Bayesian model II regression

May 27, 2013
By

(This article was first published on Ecology in silico, and kindly contributed to R-bloggers)

Regression is a mainstay of ecological and evolutionary data analysis. For example, a disease ecologist may use body size (e.g. a weight from a scale with measurement error) to predict infection. Classical linear regression assumes no error in covariates; they are known exactly. This is rarely the case in ecology, and ignoring error in covariates can bias regression coefficient estimates. This is where model II (aka errors-in variables and measurement errors) regression models come in handy. Here I’ll demonstrate how to construct such a model in a Bayesian framework, where substantive prior knowledge of covariate error facilitates less-biased parameter estimates.

Here’s a quick illustration of the problem: I’ll generate data from a known simple linear regression model, and fit models that ignore or incorporate error in the covariate.


1
2
3
4
5
6
7
8
9
10
11
12
13
14
15
16
# simulate covariate data
n <- 50
sdx <- 6
sdobs <- 5
taux <- 1 / (sdobs * sdobs)
truex <- rnorm(n, 0, sdx)
errorx <- rnorm(n, 0, sdobs)
obsx <- truex + errorx

# simulate response data
alpha <- 0
beta <- 10
sdy <- 20
errory <- rnorm(n, 0, sdy)
obsy <- alpha + beta*truex + errory
parms <- data.frame(alpha, beta)

Ignoring error in the covariate:


1
2
3
4
5
6
7
8
9
10
11
12
13
14
15
16
17
18
19
20
21
22
23
24
25
26
27
28
29
30
31
32
33
34
35
36
# bundle data
jags_d <- list(x = obsx, y = obsy, n = length(obsx))

# write model
cat("
    model{
## Priors
alpha ~ dnorm(0, .001)
beta ~ dnorm(0, .001)
sdy ~ dunif(0, 100)
tauy <- 1 / (sdy * sdy)

## Likelihood
  for (i in 1:n){
    mu[i] <- alpha + beta * x[i]
    y[i] ~ dnorm(mu[i], tauy)
  }
}
",
    fill=TRUE, file="yerror.txt")

require(rjags)
# initiate model
mod1 <- jags.model("yerror.txt", data=jags_d,
                   n.chains=3, n.adapt=1000)

# simulate posterior
out <- coda.samples(mod1, n.iter=1000, thin=1,
                    variable.names=c("alpha", "beta", "sdy"))

# store parameter estimates
require(ggmcmc)
ggd <- ggs(out)
a <- ggd$value[which(ggd$Parameter == "alpha")]
b <- ggd$value[which(ggd$Parameter == "beta")]
d <- data.frame(a, b)

Incorporating error in the covariate: I’m assuming that we have substantive knowledge about covariate measurement represented in the prior for the precision in X. Further, the prior for the true X values reflects knowledge of the distribution of our X value in the population from which the sample was taken.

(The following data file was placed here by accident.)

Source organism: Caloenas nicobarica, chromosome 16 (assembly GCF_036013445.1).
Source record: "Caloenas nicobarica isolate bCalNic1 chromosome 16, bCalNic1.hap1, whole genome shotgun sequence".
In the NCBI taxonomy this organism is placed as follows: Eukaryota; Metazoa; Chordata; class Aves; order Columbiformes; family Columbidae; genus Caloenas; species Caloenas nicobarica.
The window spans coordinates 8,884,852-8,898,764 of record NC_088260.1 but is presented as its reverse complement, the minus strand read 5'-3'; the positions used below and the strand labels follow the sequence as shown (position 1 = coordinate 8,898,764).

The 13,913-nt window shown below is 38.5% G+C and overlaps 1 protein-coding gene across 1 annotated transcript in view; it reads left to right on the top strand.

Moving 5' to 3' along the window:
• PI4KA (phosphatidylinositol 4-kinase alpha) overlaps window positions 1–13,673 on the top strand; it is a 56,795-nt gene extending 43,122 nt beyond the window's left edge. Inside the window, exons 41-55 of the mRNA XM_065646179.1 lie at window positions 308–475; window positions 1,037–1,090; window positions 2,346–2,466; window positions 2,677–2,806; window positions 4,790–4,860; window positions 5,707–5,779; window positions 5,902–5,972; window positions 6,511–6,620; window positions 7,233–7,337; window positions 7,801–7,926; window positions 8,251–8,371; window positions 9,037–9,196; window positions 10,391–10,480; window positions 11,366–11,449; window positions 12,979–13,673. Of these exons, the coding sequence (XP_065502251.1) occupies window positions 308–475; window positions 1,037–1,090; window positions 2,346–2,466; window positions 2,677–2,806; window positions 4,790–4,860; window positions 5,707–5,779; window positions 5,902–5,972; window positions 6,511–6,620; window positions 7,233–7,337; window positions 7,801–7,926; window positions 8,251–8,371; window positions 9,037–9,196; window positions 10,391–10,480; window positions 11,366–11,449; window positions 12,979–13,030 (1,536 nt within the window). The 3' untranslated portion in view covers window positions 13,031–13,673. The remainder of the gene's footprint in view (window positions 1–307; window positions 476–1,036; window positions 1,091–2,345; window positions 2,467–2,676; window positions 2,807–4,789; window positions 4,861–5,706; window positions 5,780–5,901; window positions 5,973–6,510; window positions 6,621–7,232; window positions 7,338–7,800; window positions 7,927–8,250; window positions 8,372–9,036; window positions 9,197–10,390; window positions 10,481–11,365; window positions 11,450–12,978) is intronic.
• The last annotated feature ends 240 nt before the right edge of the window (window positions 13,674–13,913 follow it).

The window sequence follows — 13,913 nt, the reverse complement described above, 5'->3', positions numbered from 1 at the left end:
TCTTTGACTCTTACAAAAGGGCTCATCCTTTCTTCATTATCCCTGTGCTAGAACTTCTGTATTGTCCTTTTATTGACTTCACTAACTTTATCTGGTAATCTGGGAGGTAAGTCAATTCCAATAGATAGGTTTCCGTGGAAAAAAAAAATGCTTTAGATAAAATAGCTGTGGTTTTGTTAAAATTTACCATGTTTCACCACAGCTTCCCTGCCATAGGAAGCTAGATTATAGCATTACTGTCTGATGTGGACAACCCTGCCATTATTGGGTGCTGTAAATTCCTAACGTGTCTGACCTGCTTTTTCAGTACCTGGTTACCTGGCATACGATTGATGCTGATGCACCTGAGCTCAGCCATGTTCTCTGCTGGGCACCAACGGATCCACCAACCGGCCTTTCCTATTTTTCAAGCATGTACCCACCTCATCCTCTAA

1
2
3
4
5
6
7
8
9
10
11
12
13
14
15
16
17
18
19
20
21
22
23
24
25
26
27
28
29
30
31
32
33
34
35
# specify model
cat("
    model {
## Priors
alpha ~ dnorm(0, .001)
beta ~ dnorm(0, .001)
sdy ~ dunif(0, 100)
tauy <- 1 / (sdy * sdy)
taux ~ dunif(.03, .05)

## Likelihood
  for (i in 1:n){
    truex[i] ~ dnorm(0, .04)
    x[i] ~ dnorm(truex[i], taux)
    y[i] ~ dnorm(mu[i], tauy)
    mu[i] <- alpha + beta * truex[i]
  }
}
    ", fill=T, file="xyerror.txt")

# bundle data
jags_d <- list(x = obsx, y = obsy, n = length(obsx))

# initiate model
mod2 <- jags.model("xyerror.txt", data=jags_d,
                   n.chains=3, n.adapt=1000)

# simulate posterior
out <- coda.samples(mod2, n.iter=30000, thin=30,
                    variable.names=c("alpha", "beta", "tauy", "taux"))
# store parameter estimates
ggd <- ggs(out)
a2 <- ggd$value[which(ggd$Parameter == "alpha")]
b2 <- ggd$value[which(ggd$Parameter == "beta")]
d2 <- data.frame(a2, b2)

Now let’s see how the two models perform.


1
2
3
4
5
6
7
8
9
ggplot(d, aes(x=obsx, obsy)) +
  geom_abline(aes(intercept=a, slope=b), data=d, color="red", alpha=0.05) +
  geom_abline(aes(intercept=a2, slope=b2), data=d2, color="blue", alpha=0.05) +
  geom_abline(aes(intercept=alpha, slope=beta),
              data=parms, color="green", size=1.5, linetype="dashed") +
  theme_bw() +
  geom_point(shape=1, size=3) +
  xlab("X values") + ylab("Observed Y values") +
  ggtitle("Model results with and without modeling error in X")

The dashed green line shows the model that generated the data, i.e. the “true” line. The red lines show the posterior for the naive model ignoring error in X, while the less-biased blue lines show the posterior for the model incorporating error in X.

To leave a comment for the author, please follow the link and comment on their blog: Ecology in silico.

R-bloggers.com offers daily e-mail updates about R news and tutorials on topics such as: Data science, Big Data, R jobs, visualization (ggplot2, Boxplots, maps, animation), programming (RStudio, Sweave, LaTeX, SQL, Eclipse, git, hadoop, Web Scraping) statistics (regression, PCA, time series, trading) and more...



If you got this far, why not subscribe for updates from the site? Choose your flavor: e-mail, twitter, RSS, or facebook...

Comments are closed.

Sponsors

Mango solutions



RStudio homepage



Zero Inflated Models and Generalized Linear Mixed Models with R

Dommino data lab

Quantide: statistical consulting and training



http://www.eoda.de







ODSC

ODSC

CRC R books series





Six Sigma Online Training





Contact us if you wish to help support R-bloggers, and place your banner here.

Never miss an update!
Subscribe to R-bloggers to receive
e-mails with the latest R posts.
(You will not see this message again.)

Click here to close (This popup will not appear again)